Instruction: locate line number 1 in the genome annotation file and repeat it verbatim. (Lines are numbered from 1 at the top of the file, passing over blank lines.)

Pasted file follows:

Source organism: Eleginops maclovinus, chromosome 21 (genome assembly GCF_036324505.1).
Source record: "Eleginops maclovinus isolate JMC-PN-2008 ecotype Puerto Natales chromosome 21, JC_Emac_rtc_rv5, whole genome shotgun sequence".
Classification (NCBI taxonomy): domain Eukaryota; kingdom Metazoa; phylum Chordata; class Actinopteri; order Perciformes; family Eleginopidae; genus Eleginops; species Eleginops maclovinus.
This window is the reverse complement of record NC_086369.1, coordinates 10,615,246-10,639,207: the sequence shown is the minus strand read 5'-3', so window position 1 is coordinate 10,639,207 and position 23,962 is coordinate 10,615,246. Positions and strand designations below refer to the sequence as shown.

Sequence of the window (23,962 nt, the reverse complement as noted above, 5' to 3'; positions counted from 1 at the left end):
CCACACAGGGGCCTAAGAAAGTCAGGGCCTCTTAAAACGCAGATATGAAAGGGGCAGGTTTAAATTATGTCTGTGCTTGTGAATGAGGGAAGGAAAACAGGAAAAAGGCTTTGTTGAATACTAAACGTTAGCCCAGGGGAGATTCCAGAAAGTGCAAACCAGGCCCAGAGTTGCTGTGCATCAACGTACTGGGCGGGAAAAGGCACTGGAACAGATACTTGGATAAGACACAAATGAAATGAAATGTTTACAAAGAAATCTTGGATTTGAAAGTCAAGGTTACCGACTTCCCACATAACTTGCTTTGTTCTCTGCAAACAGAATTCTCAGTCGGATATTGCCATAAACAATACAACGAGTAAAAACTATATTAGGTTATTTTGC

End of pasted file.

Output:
Source organism: Eleginops maclovinus, chromosome 21 (genome assembly GCF_036324505.1).